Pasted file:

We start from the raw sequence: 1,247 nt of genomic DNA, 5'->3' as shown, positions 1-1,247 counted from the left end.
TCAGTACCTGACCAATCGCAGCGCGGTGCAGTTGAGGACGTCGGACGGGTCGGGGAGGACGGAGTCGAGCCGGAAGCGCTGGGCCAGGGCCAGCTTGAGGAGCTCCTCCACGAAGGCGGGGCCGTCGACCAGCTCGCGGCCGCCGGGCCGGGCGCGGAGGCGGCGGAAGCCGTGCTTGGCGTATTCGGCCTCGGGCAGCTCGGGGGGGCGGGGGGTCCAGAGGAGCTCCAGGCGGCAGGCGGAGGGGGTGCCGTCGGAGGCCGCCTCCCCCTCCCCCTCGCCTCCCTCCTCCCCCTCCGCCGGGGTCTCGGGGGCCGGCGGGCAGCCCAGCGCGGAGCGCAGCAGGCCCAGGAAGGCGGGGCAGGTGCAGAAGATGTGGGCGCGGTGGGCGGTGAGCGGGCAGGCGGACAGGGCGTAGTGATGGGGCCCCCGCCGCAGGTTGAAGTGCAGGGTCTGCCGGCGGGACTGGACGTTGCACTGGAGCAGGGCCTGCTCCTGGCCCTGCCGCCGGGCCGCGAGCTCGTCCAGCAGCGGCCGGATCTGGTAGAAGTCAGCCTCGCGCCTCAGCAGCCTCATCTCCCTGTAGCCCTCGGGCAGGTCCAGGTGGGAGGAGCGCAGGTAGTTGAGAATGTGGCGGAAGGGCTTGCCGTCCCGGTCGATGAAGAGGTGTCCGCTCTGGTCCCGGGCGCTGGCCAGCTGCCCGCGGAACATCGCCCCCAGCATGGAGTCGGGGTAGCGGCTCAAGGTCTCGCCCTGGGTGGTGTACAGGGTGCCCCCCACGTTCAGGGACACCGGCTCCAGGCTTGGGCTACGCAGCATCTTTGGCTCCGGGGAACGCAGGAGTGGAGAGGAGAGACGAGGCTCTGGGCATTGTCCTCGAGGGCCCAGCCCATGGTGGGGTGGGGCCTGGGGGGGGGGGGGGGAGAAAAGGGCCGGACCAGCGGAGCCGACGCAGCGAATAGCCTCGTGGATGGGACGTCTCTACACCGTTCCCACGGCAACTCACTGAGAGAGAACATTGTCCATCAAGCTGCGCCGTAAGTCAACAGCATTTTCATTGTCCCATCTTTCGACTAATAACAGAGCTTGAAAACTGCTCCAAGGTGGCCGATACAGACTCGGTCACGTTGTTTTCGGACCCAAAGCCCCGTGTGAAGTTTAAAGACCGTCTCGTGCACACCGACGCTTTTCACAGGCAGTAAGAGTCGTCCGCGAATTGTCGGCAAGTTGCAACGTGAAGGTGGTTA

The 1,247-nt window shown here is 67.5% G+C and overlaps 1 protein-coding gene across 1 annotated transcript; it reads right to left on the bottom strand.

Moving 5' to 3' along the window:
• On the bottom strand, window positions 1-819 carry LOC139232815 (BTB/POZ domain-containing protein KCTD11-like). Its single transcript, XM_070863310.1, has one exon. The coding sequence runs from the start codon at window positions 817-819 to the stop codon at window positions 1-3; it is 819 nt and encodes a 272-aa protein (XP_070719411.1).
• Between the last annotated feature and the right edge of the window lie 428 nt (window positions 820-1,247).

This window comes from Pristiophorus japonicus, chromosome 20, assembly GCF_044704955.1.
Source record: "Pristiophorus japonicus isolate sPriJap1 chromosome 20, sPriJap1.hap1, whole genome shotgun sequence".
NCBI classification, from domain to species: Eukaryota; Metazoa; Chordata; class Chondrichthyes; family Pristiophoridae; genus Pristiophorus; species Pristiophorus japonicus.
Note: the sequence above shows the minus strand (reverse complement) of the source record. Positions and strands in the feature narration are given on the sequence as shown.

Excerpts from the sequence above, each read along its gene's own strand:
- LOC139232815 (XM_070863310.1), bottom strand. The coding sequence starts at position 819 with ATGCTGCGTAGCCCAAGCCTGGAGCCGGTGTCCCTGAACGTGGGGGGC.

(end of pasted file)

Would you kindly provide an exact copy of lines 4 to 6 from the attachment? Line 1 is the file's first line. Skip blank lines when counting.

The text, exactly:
Moving 5' to 3' along the window:
• On the bottom strand, window positions 1-819 carry LOC139232815 (BTB/POZ domain-containing protein KCTD11-like). Its single transcript, XM_070863310.1, has one exon. The coding sequence runs from the start codon at window positions 817-819 to the stop codon at window positions 1-3; it is 819 nt and encodes a 272-aa protein (XP_070719411.1).
• Between the last annotated feature and the right edge of the window lie 428 nt (window positions 820-1,247).